Ethics in security policy
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Thread: Ethics in security policy

  1. #1
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    Ethics in security policy

    Abstract: Information security professionals develop, communicate and enforce security policy in organizations. Ethical decision-making plays a role in each of these tasks, as it does in any endeavor that pits behavior rules against actual behavior. Policy developers should make an effort to ensure that policies strike a balance between protection of the organization and the rights of employees. Managers in charge of policy dissemination and enforcement should be encouraged to act in ways that maintain ethical interaction between the organization and the employee. Finally, the organization should be willing to re-evaluate policies that fail to treat employees ethically. From development through implementation and review, ethics should influence every decision made in the lifecycle of information security policy. Introduction
    For full reading visit
    http://www.cpsr.org/act/contest/4wi2
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  2. #2
    Just a Virtualized Geek MrLinus's Avatar
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    Hrmm... what I think is more interesting is the Contest they are having:

    CPSR is committed to educating the public and our profession on the social implications inherent in today's information technology. The CPSR Essay Contest is intended to further that commitment, by encouraging faculty members to integrate topics of social responsibility of information technology into their coursework, and encouraging students to consider the issues effecting their lives.
    Students will be awarded prizes and have their work published!

    The deadline is June 1, 2005.

    Send Contest entries to:contest@cpsr.org

    CPSR is looking for papers that will advance its work over the year within its Working Groups and interests:

    * Privacy & Civil Liberties
    * Computers in the Workplace
    * Women in Computing
    * Voting Technology
    * Working in the Industry
    * Community Networks
    * Free/Libre Software
    * Internet Governance
    * Intellectual Property
    * Computers and the Environment
    * Technology & Ethics
    * Participatory Design

    Note: We are in the process of updating our web site. For more information on these issues and working groups, please visit the Working Group archives and the Issues archives. Thanks.
    Rules
    Papers must be the original work of students enrolled at accredited schools during the time that the paper is written, and not previously published.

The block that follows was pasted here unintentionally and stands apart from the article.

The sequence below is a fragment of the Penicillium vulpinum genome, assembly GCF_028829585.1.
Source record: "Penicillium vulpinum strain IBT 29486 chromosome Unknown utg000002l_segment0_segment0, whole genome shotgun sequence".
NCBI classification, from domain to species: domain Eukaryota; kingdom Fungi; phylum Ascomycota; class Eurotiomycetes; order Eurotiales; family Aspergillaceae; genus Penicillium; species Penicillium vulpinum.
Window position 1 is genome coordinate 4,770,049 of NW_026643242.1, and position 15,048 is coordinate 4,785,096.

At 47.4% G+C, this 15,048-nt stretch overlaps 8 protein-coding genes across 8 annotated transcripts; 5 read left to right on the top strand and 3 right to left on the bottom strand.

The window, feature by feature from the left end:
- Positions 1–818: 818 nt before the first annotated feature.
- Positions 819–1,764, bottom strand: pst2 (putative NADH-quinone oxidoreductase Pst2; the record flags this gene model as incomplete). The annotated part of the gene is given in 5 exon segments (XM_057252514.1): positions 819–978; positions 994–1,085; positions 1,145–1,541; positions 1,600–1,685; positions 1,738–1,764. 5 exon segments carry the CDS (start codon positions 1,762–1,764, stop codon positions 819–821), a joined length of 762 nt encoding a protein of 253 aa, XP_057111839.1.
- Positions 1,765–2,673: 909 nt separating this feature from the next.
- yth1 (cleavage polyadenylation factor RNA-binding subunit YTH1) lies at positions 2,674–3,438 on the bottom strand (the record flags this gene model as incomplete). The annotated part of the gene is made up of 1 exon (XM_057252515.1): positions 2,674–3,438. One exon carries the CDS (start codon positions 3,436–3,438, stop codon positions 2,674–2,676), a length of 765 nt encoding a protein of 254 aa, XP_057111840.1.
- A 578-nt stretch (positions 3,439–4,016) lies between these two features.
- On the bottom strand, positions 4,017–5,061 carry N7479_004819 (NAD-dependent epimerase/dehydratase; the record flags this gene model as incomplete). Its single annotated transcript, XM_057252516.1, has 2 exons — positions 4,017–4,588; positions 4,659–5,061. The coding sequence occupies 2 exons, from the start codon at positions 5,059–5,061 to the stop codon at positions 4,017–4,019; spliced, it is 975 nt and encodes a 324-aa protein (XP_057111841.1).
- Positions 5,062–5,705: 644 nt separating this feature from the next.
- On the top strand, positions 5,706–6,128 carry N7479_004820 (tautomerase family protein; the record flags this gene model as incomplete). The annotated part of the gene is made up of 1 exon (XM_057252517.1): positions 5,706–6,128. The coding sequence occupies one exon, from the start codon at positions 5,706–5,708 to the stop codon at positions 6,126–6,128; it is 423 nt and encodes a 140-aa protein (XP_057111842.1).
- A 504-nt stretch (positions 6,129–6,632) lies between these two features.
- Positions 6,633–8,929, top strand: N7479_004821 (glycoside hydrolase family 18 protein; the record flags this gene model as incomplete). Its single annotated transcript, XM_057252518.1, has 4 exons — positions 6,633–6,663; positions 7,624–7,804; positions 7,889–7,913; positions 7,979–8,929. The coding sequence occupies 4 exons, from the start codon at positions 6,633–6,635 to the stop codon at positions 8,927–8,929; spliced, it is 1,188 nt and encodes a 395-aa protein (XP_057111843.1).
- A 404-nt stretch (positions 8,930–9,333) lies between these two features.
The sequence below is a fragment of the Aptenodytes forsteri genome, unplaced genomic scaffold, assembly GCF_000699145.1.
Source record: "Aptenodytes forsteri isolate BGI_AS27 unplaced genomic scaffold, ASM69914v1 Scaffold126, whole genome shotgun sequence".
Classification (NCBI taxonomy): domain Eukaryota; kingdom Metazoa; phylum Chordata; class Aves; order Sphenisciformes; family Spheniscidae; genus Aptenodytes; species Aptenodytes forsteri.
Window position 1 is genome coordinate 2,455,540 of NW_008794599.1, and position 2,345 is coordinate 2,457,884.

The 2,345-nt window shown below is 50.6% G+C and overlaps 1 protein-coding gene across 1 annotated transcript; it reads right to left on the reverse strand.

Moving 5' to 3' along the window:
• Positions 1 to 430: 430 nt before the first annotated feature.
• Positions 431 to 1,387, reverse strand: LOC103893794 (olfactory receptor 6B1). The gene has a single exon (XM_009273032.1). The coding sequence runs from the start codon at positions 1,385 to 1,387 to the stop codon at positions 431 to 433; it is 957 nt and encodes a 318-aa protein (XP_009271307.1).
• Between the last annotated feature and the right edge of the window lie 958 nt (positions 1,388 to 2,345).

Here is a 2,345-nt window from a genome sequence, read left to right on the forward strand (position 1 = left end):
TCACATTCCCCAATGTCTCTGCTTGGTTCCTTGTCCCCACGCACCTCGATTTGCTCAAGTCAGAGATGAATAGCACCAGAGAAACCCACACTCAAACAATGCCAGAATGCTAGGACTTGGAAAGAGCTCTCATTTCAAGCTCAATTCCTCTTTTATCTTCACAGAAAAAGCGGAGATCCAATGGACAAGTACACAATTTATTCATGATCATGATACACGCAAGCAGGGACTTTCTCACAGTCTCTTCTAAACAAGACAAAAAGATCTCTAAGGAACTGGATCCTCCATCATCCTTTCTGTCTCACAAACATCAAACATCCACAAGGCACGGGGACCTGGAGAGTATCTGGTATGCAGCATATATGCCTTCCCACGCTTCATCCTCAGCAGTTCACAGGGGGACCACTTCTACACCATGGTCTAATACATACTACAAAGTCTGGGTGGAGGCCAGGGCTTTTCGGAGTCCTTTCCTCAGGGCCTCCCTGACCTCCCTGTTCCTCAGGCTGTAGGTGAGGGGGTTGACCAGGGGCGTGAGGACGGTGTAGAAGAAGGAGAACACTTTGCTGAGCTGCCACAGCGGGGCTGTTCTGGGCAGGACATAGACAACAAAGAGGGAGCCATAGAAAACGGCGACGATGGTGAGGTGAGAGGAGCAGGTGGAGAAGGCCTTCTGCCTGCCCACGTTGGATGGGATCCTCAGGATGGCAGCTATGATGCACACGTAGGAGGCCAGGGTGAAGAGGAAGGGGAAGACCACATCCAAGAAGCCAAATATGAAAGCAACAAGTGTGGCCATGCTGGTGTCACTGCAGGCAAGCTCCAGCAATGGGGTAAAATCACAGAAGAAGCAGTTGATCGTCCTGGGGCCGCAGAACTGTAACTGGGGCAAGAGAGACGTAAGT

Papers may be dual purpose in that they satisfy a class requirement.

    A faculty member from the student's school must be willing to certify that writers were enrolled during the time that the paper was written, and that, to the best of their knowledge, the work is original.

    Faculty do not need to agree with the paper's conclusions.


    Required Format
    Papers should be no more than 2,500 words in an easily email-shared format among Macintosh and PC software (i.e. text only or Word).

    Papers may include text and graphics.

    The body of the paper must not identify the author, sponsor, or school, so that judging is performed entirely anonymously.


    Required Separate Cover Sheet Information:
    Title, Author Name, Address, Phone Number, Email, Author School Affiliation and Status (undergraduate or graduate) Sponsor Name, Address, Phone Number, Email, and Abstract.

    The body and separate cover sheet should be sent to contest@cpsr.org with the name of the appropriate Working Group, Topic, and/or Title as the Subject
    (see below for essay suggestions).


    Judging
    Judges will be members of the appropriate CPSR Working Group or general membership.

    Judges cannot submit or sponsor papers for the Essay Contest during the year.

    The author of the paper judged most relevant to CPSR, with strong content and style, will be published on CPSR's web pages and awarded $200.

    Authors of other meritorious papers will be published on CPSR's web pages and awarded $100.

    And still others of merit may be published on CPSR's web pages and receive a free year of membership.

    These selections are the final judgment of CPSR.

    A paper may be withdrawn from the contest by the author up to the time that it is scheduled for publication. After that time, it may not be withdrawn.

    Deadline for submissions is June 1, 2005.

    Judgments will be made in August 2005.

    This contest may be repeated next year.

    CPSR can terminate the contest at any time, and can stop accepting papers for any period of time.

    CPSR is not responsible for saving papers, or following up or responding to participants.

    Entries not meeting contest requirements will not be considered.

    Participating students and faculty may join or renew their memberships in CPSR for one year for $15 and $25, respectively.

    CPSR Membership Form
    Suggested Topics/Questions

    Community Networks Working Group